By M.H. Cavanaugh
Christian Action League
March 31, 2022
The results of a new study shed light on why a proposal to legalize so-called medicinal marijuana in North Carolina should not be approved.
SB 711 – The Compassionate Care Act would create a framework for legally selling smoked Cannabis as a treatment for the pain and suffering associated with diseases such as cancer, epilepsy, HIV or AIDS, Post-traumatic Stress Disorder (PTSD), and other conditions. But according to researchers from Massachusetts General Hospital, so-called medical marijuana fails to improve symptoms of pain, anxiety, and depression – while increasing the risk that patients will develop an addiction to Cannabis, the new study warns.
According to a press release from the Hospital (MGH), the lead author of the study, Jodi Gilman, PhD. with the Center for Addiction Medicine, said:
“There have been many claims about the benefits of medical marijuana for treating pain, insomnia, anxiety and depression, without sound scientific evidence to support them. In the first study of patients randomized to obtain medical marijuana cards, we learned there can be negative consequences to using Cannabis for medical purposes. People with pain, anxiety or depression symptoms failed to report any improvements, though those with insomnia experienced improved sleep.”
Gilman added that alarming was the fact individuals with symptoms of anxiety or depression – the most common conditions for which medical marijuana is sought – were most vulnerable to developing a cannabis use disorder. CUD symptoms include the need for more Cannabis to overcome drug tolerance and continued use despite physical or psychological problems caused by Cannabis.
“Our study underscores the need for better decision-making about whether to begin to use cannabis for specific medical complaints, particularly mood and anxiety disorders, which are associated with an increased risk of a cannabis use disorder,” said Gilman.
“What this study demonstrates is what the Christian Action League (CAL) has been telling state senators for weeks now. During committee hearings on the bill, dozens of people implored lawmakers to legalize pot for their physical and emotional pain and said it saved them from suicide. Combat veterans said it was what they needed for their PTSD,” said Rev. Mark Creech, executive director of the CAL. “Even the champion of the legislation, Sen. Bill Rabon (R-Bladen), says it was indispensable in his bout with cancer. Still, though well-intended and compelling, these testimonials are not scientific. They are at best anecdotal evidence, which is not something the legislature should be basing medical policy on.”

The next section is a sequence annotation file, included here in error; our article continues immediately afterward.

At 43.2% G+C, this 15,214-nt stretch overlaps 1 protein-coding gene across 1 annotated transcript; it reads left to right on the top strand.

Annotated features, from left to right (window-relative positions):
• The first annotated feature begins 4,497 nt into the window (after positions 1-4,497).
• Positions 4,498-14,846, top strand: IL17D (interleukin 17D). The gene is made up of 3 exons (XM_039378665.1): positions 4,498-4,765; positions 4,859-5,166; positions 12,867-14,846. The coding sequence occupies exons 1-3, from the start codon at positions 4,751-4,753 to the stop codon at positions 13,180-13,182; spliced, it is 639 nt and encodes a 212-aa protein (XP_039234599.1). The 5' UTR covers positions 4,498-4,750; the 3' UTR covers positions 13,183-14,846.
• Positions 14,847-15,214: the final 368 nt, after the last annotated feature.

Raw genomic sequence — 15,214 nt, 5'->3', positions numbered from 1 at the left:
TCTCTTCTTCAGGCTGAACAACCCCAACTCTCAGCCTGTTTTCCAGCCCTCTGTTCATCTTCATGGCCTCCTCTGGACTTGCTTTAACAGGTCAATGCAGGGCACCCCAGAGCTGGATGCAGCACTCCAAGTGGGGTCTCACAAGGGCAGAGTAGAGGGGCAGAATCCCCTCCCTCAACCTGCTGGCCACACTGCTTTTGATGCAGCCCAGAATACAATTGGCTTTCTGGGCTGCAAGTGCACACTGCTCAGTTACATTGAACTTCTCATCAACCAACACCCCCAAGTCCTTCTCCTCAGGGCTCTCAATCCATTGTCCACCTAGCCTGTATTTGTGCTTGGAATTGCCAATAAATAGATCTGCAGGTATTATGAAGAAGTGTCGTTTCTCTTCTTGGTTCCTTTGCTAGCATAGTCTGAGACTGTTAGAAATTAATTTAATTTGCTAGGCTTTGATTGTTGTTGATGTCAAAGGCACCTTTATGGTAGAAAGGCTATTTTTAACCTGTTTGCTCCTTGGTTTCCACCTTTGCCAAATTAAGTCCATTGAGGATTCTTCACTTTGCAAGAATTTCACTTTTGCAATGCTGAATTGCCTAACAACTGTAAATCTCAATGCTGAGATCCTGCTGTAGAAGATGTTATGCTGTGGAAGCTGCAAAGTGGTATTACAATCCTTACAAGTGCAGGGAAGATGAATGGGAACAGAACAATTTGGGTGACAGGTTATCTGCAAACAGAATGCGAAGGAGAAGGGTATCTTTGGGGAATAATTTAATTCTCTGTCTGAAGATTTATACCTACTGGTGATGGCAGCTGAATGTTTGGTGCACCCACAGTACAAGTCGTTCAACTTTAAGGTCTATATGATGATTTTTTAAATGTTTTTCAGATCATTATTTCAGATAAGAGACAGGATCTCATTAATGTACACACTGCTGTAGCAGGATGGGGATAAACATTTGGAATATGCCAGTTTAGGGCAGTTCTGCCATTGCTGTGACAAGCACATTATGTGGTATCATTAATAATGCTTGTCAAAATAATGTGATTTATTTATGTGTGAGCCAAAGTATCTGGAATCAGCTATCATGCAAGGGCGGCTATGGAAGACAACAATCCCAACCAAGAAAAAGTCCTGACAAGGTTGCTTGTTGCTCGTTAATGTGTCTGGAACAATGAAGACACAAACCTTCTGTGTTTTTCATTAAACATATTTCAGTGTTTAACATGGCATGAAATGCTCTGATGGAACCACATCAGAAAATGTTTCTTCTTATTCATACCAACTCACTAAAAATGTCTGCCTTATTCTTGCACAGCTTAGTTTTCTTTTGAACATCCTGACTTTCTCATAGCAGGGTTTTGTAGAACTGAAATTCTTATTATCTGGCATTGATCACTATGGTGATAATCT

Creech adds that the new MGH study reflects the findings of a 2017 study from The Journal of Psychiatric Research that found marijuana-dependent Iraq/Afghanistan-era veterans have an increased risk of suicidal thoughts and attempted suicide.
The American Medical Association has said it “believes that scientifically valid and well-controlled clinical trials conducted under federal investigational new drug applications are necessary to assess the safety and effectiveness of all new drugs, including potential cannabis products for medical use.” The AMA also “believes that cannabis for medicinal use should not be legalized through the state legislative, ballot initiative, or referendum process.”
“I’m telling you in truth and with no bias here, by no current medical standards does marijuana qualify as medicine. The legislation for legalizing smoked marijuana for medicine should not be approved. Its proponents will claim the bill is very restrictive, but the evidence against its use for medicinal purposes is mounting,” said Creech. “At the least, we should wait until there’s more research on the matter. We could be doing more harm, or as much harm, as good. I don’t see why some state lawmakers aren’t discerning the wisdom in this position unless there are ulterior motives such as ultimately legalizing pot recreationally, which is big, big, money. We know that is where this will take us.”
In an insightful piece about medical marijuana, Weeding Out the Cannabis Myths, Peter Hurst has rightly argued:
“The perception of Cannabis as a ‘soft-drug’ i.e as relatively non-malign, is one thing, but the purveyors of Cannabis legalization arguments – the progressives, the libertarians & the pragmatists – all benefit from the pseudo-medicalization of Cannabis too. This takes the public-relations regarding Cannabis one step further and attempts to position Cannabis not merely as non-malign but as benign. The image of Cannabis, especially in the USA, has been successfully laundered in this way via the concept of ‘medical marijuana,’ which has served to soften the drug’s image & also proved successful as a wedge issue to open the door to the legalization of recreational use, a marketing trick which is now being used once again in respect to the psychedelics despite the same paucity of evidence.”
SB 711 has already passed the Senate Health Care, Judiciary, and Finance committees and currently resides in the Senate Rules Committee. If passed in Rules, the legislation would go to the Senate floor for a full vote by that chamber. If passed in the Senate, it would then make its way to the House for consideration. Lawmakers are expected to take up the measure when they reconvene in the Spring.
Read the related column by Rev. Creech: Medical Marijuana? Compassion? Balderdash! Our Youth Will Suffer.